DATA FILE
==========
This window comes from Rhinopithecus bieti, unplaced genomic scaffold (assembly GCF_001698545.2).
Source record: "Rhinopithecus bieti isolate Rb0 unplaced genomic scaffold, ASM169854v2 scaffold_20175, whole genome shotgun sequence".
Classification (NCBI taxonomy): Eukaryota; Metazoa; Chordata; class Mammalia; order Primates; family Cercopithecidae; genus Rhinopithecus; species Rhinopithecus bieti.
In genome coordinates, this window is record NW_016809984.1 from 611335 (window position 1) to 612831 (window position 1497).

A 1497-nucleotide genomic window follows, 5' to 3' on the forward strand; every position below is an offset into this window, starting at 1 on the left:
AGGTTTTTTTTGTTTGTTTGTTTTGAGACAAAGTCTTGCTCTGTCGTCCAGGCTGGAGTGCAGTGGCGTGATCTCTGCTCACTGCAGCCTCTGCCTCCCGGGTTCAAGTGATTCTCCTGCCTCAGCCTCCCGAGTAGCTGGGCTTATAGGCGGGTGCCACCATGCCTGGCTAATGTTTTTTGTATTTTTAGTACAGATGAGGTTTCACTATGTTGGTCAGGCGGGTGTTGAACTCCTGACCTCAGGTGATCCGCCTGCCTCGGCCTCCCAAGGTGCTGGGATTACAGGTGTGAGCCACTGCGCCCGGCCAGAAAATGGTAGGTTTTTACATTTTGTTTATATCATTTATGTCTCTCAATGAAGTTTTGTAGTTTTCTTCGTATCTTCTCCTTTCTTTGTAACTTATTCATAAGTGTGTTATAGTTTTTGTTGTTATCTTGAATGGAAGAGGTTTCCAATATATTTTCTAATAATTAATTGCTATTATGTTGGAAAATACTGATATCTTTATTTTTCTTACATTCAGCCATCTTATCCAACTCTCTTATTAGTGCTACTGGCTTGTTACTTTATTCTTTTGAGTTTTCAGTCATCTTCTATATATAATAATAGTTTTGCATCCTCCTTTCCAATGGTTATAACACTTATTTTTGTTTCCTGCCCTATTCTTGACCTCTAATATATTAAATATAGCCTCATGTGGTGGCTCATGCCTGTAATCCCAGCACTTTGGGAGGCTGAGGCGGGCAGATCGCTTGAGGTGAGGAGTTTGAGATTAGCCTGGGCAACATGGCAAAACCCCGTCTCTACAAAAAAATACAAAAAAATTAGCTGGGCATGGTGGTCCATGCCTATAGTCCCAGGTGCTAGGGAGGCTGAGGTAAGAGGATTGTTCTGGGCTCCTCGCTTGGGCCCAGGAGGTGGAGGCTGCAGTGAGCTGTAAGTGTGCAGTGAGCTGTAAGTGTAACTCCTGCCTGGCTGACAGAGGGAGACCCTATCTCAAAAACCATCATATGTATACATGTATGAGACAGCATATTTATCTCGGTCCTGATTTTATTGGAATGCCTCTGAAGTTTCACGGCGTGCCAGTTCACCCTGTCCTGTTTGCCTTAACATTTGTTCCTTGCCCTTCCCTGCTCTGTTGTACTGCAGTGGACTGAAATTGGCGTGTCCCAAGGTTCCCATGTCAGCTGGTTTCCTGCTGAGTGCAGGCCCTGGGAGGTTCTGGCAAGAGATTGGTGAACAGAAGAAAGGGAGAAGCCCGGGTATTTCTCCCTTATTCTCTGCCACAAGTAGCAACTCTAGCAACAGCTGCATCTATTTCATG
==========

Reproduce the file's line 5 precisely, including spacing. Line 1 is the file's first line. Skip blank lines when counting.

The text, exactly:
A 1497-nucleotide genomic window follows, 5' to 3' on the forward strand; every position below is an offset into this window, starting at 1 on the left: